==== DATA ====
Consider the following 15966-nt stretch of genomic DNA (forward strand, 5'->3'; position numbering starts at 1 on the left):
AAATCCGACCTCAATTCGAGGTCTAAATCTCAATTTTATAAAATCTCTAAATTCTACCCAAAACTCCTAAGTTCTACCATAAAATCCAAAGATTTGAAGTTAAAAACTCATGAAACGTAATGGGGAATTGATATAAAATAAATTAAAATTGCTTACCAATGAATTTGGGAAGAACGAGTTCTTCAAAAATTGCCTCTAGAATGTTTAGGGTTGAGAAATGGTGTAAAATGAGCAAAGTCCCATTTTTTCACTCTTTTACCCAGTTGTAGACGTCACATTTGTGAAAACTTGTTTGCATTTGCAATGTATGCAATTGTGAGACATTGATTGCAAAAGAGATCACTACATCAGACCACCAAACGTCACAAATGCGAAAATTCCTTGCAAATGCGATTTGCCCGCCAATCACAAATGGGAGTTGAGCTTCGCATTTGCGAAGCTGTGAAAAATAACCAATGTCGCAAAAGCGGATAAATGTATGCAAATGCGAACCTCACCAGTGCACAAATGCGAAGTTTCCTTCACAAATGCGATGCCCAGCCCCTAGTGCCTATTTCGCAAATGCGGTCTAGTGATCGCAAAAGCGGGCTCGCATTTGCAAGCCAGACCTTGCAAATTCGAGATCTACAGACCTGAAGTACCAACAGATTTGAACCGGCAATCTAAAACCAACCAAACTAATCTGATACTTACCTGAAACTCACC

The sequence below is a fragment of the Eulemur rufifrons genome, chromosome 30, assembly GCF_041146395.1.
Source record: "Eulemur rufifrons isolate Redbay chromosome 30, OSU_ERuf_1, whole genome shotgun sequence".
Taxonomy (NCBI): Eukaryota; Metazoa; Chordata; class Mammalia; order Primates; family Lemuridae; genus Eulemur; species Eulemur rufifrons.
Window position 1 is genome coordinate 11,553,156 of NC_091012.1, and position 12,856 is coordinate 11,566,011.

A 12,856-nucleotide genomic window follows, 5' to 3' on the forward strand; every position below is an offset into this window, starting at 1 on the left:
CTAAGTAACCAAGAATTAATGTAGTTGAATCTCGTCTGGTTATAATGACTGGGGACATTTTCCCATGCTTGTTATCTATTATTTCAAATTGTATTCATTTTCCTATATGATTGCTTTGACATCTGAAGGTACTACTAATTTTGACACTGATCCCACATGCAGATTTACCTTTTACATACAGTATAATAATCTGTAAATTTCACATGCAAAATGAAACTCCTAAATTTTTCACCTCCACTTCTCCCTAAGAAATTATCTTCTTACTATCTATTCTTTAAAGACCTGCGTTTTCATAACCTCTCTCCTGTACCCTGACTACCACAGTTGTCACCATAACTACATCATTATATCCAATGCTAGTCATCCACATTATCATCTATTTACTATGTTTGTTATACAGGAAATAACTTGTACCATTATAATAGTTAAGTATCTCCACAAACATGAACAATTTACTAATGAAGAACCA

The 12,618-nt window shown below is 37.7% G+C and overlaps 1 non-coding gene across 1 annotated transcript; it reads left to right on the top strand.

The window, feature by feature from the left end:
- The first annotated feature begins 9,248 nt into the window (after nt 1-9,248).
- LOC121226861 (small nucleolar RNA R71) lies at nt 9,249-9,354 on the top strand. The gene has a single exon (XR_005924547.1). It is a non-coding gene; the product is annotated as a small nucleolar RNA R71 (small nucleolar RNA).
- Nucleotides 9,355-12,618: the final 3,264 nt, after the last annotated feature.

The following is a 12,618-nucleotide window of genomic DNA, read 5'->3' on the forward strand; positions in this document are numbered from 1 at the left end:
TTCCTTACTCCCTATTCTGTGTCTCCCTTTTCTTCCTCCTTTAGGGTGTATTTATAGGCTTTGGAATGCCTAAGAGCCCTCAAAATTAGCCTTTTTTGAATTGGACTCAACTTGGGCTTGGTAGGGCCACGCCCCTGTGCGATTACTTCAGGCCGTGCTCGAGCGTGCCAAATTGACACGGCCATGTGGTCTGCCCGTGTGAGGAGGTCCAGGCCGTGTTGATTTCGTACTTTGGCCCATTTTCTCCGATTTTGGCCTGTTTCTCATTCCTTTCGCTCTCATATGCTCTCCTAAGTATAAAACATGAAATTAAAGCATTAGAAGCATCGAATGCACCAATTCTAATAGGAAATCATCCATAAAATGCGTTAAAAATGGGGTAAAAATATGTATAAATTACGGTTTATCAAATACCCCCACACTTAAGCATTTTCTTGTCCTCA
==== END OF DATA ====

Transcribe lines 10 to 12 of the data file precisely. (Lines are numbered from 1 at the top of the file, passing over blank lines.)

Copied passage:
The window, feature by feature from the left end:
- The first annotated feature begins 9,248 nt into the window (after nt 1-9,248).
- LOC121226861 (small nucleolar RNA R71) lies at nt 9,249-9,354 on the top strand. The gene has a single exon (XR_005924547.1). It is a non-coding gene; the product is annotated as a small nucleolar RNA R71 (small nucleolar RNA).